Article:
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MAS to recognise single-family offices' contributions to charity, blended finance, climate solutions: Tharman

Jovi Ho
Jovi Ho • 4 min read
MAS to recognise single-family offices' contributions to charity, blended finance, climate solutions: Tharman
Tharman Shanmugaratnam, Senior Minister and chairman of the Monetary Authority of Singapore, at a dialogue session with Vikram Khanna, associate editor of The Straits Times. Photo: ABS
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The Monetary Authority of Singapore (MAS) will announce next month enhancements to recognise single-family offices’ voluntary contributions to charity, alongside their normal business spending, when granting tax incentives.

Single-family offices will also be recognised for contributing to blended finance solutions, particularly concessional capital and grants; along with investments made towards climate change solutions both here and abroad, says Senior Minister and MAS chairman Tharman Shanmugaratnam.

Speaking at the Association of Banks in Singapore (ABS) 50th anniversary dinner on June 23, Tharman says single-family offices are a significant pool of capital that is growing faster than most other sources of wealth. “Overall, what we have to do is to strengthen the whole ecosystem of capital, expertise and compassion.”

This will help address what Tharman calls “the triple-headed crisis” of global warming, loss of biodiversity and a global water crisis.

There is no lack of capital or wealth in the global system, but we need to incentivise and catalyse it, says Tharman in response to a separate question by moderator Vikram Khanna, associate editor and economics columnist at The Straits Times. “We need higher levels of investment over a long period of time to solve the world’s largest challenges, as well as national challenges everywhere in the world.”

‘Intellectual failure’

See also: 'We need financial regulation as a major public policy tool': Tharman

The world has reached the end of “the old era” of cheap carbon energy, cheap labour and global sourcing, says Tharman — “an era where globalisation was a source of not just improved prosperity, but [was] keeping costs down all over the world”.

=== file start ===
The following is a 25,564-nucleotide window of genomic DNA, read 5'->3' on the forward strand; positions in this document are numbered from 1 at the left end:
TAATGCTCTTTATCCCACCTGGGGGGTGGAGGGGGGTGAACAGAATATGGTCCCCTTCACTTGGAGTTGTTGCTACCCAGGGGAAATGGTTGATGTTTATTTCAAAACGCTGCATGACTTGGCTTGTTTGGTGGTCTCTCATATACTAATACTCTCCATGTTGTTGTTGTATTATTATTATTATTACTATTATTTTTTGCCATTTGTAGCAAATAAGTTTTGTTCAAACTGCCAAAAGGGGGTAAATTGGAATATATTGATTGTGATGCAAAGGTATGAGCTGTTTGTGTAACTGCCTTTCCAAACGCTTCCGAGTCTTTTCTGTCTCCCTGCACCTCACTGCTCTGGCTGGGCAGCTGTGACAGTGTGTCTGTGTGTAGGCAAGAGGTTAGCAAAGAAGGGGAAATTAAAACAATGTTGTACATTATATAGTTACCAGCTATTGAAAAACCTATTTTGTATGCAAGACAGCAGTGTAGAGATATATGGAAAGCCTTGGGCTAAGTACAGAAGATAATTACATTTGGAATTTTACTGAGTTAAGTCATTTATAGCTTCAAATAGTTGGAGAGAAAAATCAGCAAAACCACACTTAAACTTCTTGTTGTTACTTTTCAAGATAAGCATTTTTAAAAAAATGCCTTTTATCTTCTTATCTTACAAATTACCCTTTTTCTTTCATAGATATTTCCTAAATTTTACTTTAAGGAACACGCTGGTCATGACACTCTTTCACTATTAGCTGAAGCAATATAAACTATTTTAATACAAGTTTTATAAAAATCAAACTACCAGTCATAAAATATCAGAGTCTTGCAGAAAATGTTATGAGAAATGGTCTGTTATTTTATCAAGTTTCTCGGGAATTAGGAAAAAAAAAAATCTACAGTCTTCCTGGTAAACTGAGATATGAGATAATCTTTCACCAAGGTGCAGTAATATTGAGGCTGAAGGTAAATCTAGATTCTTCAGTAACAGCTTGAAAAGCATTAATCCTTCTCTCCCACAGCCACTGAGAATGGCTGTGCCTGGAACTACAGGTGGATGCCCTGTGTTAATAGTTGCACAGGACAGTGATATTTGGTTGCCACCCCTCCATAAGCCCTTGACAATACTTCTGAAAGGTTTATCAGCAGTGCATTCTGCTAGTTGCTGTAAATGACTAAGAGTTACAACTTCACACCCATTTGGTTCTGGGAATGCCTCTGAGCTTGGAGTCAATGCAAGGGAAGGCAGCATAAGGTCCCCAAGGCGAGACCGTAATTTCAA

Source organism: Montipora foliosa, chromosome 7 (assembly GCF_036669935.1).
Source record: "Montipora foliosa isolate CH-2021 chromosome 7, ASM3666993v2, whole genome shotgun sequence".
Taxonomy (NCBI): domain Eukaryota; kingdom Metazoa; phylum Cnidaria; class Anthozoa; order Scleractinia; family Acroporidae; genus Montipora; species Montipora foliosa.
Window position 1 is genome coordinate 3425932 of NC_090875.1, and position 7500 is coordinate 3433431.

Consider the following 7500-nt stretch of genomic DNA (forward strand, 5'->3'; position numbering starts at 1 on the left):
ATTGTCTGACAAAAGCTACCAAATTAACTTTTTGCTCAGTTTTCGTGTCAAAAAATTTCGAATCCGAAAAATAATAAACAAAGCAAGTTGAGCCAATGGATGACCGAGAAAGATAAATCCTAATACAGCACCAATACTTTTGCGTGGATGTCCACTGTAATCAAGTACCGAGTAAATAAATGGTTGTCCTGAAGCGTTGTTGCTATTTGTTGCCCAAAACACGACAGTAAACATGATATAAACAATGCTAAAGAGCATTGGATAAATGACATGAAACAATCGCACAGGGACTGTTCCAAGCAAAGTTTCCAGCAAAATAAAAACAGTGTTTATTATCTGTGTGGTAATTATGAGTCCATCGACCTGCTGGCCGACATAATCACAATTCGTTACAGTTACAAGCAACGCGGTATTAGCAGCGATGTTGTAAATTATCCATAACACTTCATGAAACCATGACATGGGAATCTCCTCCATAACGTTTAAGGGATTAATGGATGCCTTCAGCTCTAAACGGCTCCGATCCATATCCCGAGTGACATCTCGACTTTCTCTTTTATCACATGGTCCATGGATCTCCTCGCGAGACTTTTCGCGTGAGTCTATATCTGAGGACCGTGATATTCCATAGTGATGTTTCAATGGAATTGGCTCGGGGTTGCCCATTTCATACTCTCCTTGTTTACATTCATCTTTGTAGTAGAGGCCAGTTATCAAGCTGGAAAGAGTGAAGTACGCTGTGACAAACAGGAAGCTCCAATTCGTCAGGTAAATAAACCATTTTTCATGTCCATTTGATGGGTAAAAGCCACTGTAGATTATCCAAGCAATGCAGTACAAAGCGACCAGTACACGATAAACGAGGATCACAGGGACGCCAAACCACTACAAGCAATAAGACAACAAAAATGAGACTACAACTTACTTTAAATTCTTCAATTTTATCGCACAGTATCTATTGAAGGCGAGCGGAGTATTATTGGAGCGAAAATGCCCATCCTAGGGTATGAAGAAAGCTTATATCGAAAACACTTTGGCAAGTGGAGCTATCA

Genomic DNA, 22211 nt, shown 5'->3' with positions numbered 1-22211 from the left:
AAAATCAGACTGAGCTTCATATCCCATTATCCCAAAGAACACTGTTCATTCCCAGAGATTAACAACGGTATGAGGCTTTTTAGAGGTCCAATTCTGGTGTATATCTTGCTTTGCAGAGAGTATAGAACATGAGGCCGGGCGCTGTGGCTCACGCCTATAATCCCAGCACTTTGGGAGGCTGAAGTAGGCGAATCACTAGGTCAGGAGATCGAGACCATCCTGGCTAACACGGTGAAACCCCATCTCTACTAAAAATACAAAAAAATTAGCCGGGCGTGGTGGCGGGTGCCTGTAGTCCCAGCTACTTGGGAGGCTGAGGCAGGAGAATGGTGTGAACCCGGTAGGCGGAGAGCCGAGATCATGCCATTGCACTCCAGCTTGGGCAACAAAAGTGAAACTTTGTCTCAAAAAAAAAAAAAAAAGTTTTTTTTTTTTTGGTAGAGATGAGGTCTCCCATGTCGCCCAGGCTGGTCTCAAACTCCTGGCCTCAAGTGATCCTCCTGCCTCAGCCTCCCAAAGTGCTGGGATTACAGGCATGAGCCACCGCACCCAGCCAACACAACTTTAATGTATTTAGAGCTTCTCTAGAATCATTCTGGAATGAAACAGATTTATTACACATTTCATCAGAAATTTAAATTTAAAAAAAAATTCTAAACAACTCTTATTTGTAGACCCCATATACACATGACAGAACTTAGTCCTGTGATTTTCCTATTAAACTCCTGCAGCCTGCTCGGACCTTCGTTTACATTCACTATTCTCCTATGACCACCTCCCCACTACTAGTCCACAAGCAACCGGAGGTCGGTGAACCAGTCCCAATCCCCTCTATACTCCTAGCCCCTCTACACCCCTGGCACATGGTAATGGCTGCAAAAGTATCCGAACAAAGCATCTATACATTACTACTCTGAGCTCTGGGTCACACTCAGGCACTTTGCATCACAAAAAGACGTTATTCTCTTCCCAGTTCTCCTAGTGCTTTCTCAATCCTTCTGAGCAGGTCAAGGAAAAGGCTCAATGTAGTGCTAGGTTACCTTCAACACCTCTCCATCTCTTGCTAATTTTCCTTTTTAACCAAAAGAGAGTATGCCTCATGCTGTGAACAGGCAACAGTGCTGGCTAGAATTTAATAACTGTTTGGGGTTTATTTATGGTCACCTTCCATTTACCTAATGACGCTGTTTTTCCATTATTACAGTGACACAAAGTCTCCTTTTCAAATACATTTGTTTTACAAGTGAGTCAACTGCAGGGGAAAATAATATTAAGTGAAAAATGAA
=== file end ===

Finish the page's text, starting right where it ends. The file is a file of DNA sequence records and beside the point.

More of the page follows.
Trouble is brewing among the world’s central banks, which have been the principal agencies globally for tackling inflation and keeping inflation low, adds Tharman. “They succeeded for 30 years but something has gone wrong.”

While supply-side shocks like the outbreak of the Russia-Ukraine war have been blamed for the spike in inflation, Tharman points to “intellectual failure” among financial policymakers. “Central banks in particular, but also fiscal policymakers, have been operating with a paradigm that is no longer relevant.”

See also: OCBC launches accelerated banking career programme for 500 polytechnic students over next three years

There has been too much reliance on monetary policy to solve economic problems that are of a much more complex nature, says Tharman. “We’ve had… more than 10 years of excess liquidity as a result of repeated waves of quantitative easing, together with close to zero interest rates or negative real interest rates. This is a very long period.”

Financial models had predicted that any inflation that could arise would be transitory, but this did not turn out to be the case, he adds. Instead, asset prices soared. “Even today, after all the corrections we’ve seen, we clearly have overvalued asset prices, particularly US equities, but I would say more broadly across the system.”

Over a decade, excessively low interest rates and excess liquidity have led to entire business models being founded on “cheap or virtually zero-cost money”, says Tharman.

Now, overvalued financial assets, business models and even banking models that were reliant on cheap money will have to be unwound, he adds. “Unwinding is never a smooth process; it’s never pretty. [It] doesn’t mean catastrophe, but somewhere in the neighbourhood, some cards are going to start falling.”

The world has moved from a model that was broadly stable with economic cycles to a world that is now inherently unstable, says Tharman.

If that is the case, financial policymakers’ task during “peacetime” is to build up buffers, he adds. “We did the opposite, globally; fiscal policymakers overdid it and monetary policymakers removed all the buffers they have by taking interest rates down to zero and by flooding the system with liquidity.”

The world must now assume that shocks are normal, and recognise that there are limits to traditional macroeconomic policy, says Tharman.

He stresses the need to focus on reigniting private investment, “which has been on a downtrend for a long time globally”, and using public policy to help to catalyse private investment through various forms of public-private partnerships.

“Stimulate private investment, stimulate innovation, try to get productivity growth going again through innovation and investment,” says Tharman. “That shift has to be made in the major economies as well as all of us globally.”

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